Moon, Tides and Floods – The Fitzroy. By Bill Bowtell

There is no doubt that fishing is a bond. That inexplicable link between people of a like mind and thought process, which forms life-long friendships, fosters tolerance and broadens one’s horizons through the telling, and sharing, of stories of experiences. Most, if not all, of my mates are fishermen.

It was no wonder then that at a recent Saturday afternoon gathering of mates at the Keppel Bay Sailing Club (KBSC), the conversation soon got around to fishing. In particular the most recent bout of poor weather, with strong winds and rain, along with the opening of the 2019 barra season the previous day.

Those gathered were hard-nosed, regular fishers, of many years experience. Most were of recreational pursuits only, but two were from a background of former commercial net fishing, who would regularly boast, “we are better fishermen now, here in the comfort of the club, than we ever were out amongst the mud, mozzies and mangroves.” The rest of us agreed with a – “that’s bloody-well right!”

The stories were the same amongst this motley crew. I added my bit, informing them in the first instance that, “I didn’t catch a bloody fish on opening day!” And added, more to the point that, “I didn’t even get a hit!” There was mock concern all around. With some even offering to buy me another beer, just to – “drown my sorrows”. A roar of laughter erupted. Then the jibes started in earnest.


“I thought you looked a bit sunburnt, Bill. Spend a bit of time in the sun did we?” More laughter.

“I noticed your long face, Bill, when you walked in. I thought that it was because you needed a hair cut to raise your ears.” Said another. More raucous laughter. Good to be amongst mates!

Then the serious questions as the boys got down to forensically assess the situation of weather and lack of caught fish. For I was not the only one to do poorly.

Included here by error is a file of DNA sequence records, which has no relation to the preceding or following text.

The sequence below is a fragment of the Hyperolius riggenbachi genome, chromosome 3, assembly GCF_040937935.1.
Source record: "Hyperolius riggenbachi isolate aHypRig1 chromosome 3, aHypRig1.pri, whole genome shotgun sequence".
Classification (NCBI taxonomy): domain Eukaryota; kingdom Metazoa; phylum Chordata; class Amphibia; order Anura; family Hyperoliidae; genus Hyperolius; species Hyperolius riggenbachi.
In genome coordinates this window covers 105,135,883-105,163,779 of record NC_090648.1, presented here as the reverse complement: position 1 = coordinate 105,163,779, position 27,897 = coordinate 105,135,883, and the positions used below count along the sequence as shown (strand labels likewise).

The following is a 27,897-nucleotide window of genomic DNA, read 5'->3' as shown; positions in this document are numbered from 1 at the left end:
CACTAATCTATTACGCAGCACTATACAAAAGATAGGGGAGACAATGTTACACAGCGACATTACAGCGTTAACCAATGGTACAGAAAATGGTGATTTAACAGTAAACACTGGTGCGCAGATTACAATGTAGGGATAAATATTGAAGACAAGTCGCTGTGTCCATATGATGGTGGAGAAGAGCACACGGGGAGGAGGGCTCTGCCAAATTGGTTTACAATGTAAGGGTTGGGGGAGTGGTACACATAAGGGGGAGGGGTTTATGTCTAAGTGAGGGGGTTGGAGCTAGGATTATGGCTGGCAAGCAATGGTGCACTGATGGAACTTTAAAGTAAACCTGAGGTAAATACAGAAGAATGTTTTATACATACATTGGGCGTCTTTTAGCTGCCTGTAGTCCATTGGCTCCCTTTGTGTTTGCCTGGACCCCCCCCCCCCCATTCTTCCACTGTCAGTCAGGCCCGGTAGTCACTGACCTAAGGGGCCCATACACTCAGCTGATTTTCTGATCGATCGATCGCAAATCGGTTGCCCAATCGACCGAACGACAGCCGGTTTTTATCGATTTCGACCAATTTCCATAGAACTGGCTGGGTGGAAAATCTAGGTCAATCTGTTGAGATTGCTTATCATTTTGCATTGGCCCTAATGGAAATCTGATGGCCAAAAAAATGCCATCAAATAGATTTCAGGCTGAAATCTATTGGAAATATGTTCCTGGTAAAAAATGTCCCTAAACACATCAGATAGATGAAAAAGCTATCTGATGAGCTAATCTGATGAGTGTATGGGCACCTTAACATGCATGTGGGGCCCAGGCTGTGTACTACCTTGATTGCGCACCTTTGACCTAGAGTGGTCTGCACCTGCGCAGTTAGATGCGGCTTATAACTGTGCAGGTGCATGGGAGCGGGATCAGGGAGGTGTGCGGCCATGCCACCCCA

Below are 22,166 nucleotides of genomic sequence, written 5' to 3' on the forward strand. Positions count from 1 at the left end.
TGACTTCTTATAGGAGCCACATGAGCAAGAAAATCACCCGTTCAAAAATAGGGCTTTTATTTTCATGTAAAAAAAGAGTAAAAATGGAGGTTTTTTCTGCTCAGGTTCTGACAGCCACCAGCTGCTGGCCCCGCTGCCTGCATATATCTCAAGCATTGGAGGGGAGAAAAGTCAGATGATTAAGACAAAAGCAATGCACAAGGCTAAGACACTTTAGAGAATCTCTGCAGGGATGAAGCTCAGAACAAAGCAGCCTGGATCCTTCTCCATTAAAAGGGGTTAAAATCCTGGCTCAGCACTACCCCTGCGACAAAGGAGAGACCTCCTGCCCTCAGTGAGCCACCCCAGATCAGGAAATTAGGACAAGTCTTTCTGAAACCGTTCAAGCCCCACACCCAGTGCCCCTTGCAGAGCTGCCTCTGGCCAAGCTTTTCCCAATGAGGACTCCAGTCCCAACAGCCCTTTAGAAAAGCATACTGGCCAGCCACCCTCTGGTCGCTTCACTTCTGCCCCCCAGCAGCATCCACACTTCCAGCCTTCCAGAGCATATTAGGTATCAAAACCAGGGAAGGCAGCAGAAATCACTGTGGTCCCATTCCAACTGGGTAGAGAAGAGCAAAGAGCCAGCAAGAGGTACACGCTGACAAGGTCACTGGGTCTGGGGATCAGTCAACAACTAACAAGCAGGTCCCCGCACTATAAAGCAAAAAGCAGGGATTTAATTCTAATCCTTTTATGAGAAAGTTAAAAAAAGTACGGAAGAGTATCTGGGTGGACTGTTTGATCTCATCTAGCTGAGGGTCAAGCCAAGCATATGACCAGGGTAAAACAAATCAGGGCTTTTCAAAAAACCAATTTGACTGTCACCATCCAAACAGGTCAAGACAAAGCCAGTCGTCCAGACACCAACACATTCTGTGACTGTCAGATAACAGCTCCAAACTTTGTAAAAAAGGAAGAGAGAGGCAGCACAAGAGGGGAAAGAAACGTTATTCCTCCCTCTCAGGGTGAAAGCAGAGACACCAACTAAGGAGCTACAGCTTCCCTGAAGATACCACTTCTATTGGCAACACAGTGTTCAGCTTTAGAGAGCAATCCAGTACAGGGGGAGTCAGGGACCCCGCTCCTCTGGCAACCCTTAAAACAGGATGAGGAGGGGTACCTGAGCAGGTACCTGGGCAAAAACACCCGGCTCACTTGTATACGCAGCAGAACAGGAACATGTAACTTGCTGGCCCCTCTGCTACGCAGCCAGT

There is a lot that goes into the catching of a fish. This “lot” includes such things as tides, phases of the moon, seasonal changes, weather conditions such as wind, rain and temperature and barometric pressure amongst other things. The list goes on. To be a regular, successful fisher, it is important to understand such issues. To understand, not only how the fish act and move under normal conditions, when the phases are stable, but further, how the fish act and move when these conditions are abjectly affected and changing rapidly. Flooding and strong winds are two such factors that cause these effects. Both were relevant on opening day, 2019, here on the Capricorn Coast.


All of these points were thrown on the table at the club. Much was known, and proven, fact. Other was anecdotal. All was explanatory! And it was interesting to note the differing opinions expressed by the line fishers as to that of the former net boys, when discussing the prime fishing tides of each. Those opinions could be summed up by saying, “a fish won’t be caught in a net unless it’s moving.” And that goes for both – the fish, and/or, the net! On the other side of the fishing ledger, “a fleeting target, is a hard target unless it can be ambushed!” Both opinions come down to tides and conditions, and how each group target their intended catch!

Tides and Phases of the Moon